Richmond Whig 3/14/1864; henhouse of Mr. John Pearce, keeper of the Almshouse, was burglarized
Richmond Whig 3/15/1864; Cashmeyer has been released from Castle Thunder
Richmond Whig 3/16/1864; soldier at Battery No. 3 is arrested for stealing two trunks
Richmond Whig 3/16/1864; soldier dies in Castle Thunder
Richmond Whig 3/17/1864; seventeen escaped prisoners from Danville and Andersonville are recaptured and taken to Libby
Richmond Whig 3/17/1864;  two Spotsylvania men are taken to Castle Thunder under charge of piloting Kilpatrick on the recent raid
Richmond Whig 3/19/1864; five guards at the Arsenal are picked up while trying to get to the Yankee lines and are taken to Castle Thunder
Richmond Whig 3/21/1864; soldier from Battery No. 4 drowns in the canal
Richmond Whig 3/21/1864; four Yankees escape from Mayo's factory and are recaptured
Richmond Whig 3/21/1864; the papers found on Dahlgren's body have been filed in the War Department
Richmond Whig 3/22/1864; 983 Yankees, including 63 officers, were sent off from Libby yesterday
Richmond Whig 3/23/1864; only 1800 prisoners left in Richmond, the 12,000 who were here recently have been sent south or exchanged. Encourages the government not to allow such an accumulation of prisoners again
Richmond Whig 3/26/1864; Dahlgren's crutch is at the Whig office
Richmond Whig 3/28/1864; boy is decapitated after attempting to jump onto the Fredericksburg train on Broad street
Richmond Whig 3/28/1864; man caught stealing locks at Hollywood Cemetery
Richmond Whig 3/29/1864; Detective Cashmeyer has been reinstated, and a Detective who was in the Penitentiary for shooting a woman has been pardoned by the Governor
Richmond Whig 3/29/1864; more on the lock-stealer at Hollywood
Richmond Whig 3/30/1864; more on the lock-stealer at Hollywood
Richmond Whig 3/31/1864; City Battalion (25th Battn. Va. Inf.) have been sent to Chaffin's Farm. Now the 28th Va. Battn. does the guard duty
Richmond Whig 4/4/1864; man in the city jail fakes small pox in order to be taken to Howard's Grove, thinking it would be easier to escape from there, but is found out and taken back to jail
Richmond Whig 4/5/1864; Mr. Thomas W. Doswell has been appointed Asst. Provost Marshal, succeeding G. W. Alexander
Richmond Whig 4/18/1864; Dr. William Geo. Semple has been appointed Surgeon of Libby prison, vice Dr. John Wilkins
Richmond Whig 4/18/1864; two workers at Tredegar arrested for fighting
Richmond Whig 4/19/1864; "Lewis H. Fraysier’s factory, on 20th street, between Main and Franklin" was burglarized
Richmond Whig 4/21/1864; explosion at the Laboratory - percussion caps explode, but no one was injured
Richmond Whig 4/22/1864; Dr. Mary Walker arrives in Richmond, and is taken to Castle Thunder. She is "about thirty years old and quite ugly"
Richmond Whig 4/25/1864; 430 Yankee "invalids" not thought strong enough to make the trip to Andersonville are brought to Libby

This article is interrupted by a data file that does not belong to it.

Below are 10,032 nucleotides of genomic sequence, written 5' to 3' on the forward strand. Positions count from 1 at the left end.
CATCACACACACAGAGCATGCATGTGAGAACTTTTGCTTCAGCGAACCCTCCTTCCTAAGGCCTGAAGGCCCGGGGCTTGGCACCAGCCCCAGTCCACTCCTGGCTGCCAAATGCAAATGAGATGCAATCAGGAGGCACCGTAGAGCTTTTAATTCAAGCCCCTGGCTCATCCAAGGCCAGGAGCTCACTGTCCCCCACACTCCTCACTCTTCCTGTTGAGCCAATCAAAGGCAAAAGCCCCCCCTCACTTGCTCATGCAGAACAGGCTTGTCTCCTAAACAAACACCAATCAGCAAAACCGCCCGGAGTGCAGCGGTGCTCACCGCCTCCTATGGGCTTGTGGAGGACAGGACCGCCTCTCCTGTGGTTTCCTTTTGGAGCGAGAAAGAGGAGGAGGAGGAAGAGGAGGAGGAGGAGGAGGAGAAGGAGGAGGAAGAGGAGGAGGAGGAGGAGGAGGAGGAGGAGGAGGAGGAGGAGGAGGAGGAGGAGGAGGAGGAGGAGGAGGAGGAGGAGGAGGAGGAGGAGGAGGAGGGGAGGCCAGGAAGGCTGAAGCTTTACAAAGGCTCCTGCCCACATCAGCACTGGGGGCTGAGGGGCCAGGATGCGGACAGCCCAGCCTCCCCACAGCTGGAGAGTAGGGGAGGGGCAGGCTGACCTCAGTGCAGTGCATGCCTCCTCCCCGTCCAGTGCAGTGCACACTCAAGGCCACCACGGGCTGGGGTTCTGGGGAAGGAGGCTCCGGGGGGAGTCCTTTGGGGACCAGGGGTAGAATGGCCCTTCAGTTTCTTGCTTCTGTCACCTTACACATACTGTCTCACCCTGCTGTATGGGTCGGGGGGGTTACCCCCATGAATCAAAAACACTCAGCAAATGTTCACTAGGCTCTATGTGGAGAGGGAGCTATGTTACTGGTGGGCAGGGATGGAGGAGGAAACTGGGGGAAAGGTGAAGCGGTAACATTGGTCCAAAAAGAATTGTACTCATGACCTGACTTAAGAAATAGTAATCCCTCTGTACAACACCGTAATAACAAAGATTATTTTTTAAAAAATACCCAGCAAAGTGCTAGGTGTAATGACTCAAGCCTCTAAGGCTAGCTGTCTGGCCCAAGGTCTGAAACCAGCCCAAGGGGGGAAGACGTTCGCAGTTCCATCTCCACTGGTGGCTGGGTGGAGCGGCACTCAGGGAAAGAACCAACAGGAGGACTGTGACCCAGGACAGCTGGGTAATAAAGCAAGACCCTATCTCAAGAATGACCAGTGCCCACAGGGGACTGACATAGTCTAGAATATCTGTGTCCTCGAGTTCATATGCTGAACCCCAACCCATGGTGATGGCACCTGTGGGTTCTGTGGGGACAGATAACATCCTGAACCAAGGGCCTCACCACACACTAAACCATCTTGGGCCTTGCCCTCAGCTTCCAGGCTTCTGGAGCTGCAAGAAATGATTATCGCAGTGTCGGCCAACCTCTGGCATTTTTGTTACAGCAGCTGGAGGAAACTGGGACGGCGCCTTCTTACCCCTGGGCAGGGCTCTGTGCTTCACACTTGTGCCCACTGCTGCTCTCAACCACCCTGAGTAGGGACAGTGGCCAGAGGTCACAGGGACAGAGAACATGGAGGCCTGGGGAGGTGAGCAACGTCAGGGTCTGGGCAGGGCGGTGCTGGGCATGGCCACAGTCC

Richmond Whig 4/27/1864; 19 Yankee officers, including Gen. Wessels, captured at Plymouth are brought to Libby Prison
Richmond Whig 4/28/1864; 31 Yankee deserters desire to be considered prisoners of war and are taken from Castle Thunder to Libby Prison
Richmond Whig 4/29/1864; Richmond hospitals are said to send all the patients to Petersburg, and to clean out all the hospitals in preparation for the spring campaign

Added February 12, 2004

Richmond Whig 1/1/1864; announcement of the reception at Jefferson Davis' house from noon to 3, as well as the inauguration of Gov. Smith at noon at the Capitol
Richmond Whig 1/2/1864; detailed description of the reception at Jefferson Davis' mansion
Richmond Whig 1/2/1864; Gen. J. H. Morgan will arrive in town soon and be conducted to the Spotswood Hotel
Richmond Whig 1/4/1864; Gen. Morgan will probably arrive tomorrow. Lodgings have been secured at the Ballard House
Richmond Whig 1/12/1864; men and boys are skating on the canal basin; notes that for this to occur, the freeze has been very hard
Richmond Whig 1/16/1864; eighteen Yankee deserters escape from the prison opposite Castle Thunder by cutting through the wall into an adjacent commissary warehouse
Richmond Whig 1/16/1864; description of pardons handed out by Governor Smith, including several participants in the bread riot
Richmond Whig 1/18/1864; former proprietor of the St. Charles Hotel was captured by the Yankees while procuring bacon, etc. for the government
Richmond Whig 1/18/1864; Gens. Hood, Breckinridge, and Morgan visit the House of Representatives
Richmond Whig 1/19/1864; first weekly reception at the President's house will occur tonight
Richmond Whig 1/21/1864; one of the proprietors of the Ballard House is very ill
Richmond Whig 1/21/1864; large number of Castle Thunder prisoners will be removed to Salisbury, N. C., under charge of the Ambulance Corps
Richmond Whig 1/21/1864; two Yankees who escaped from Libby Prison tell a Chicago newspaper that they came upon some of the Richmond fortifications on their way out and the guns were completely unattended. They lament not being able to spike them. The Whig calls for more people to man the guns
Richmond Whig 1/22/1864; the departure of Castle Thunder prisoners was put off for a day due to a railroad "hitch." Notes that one of the prisoners got out of his ball and chain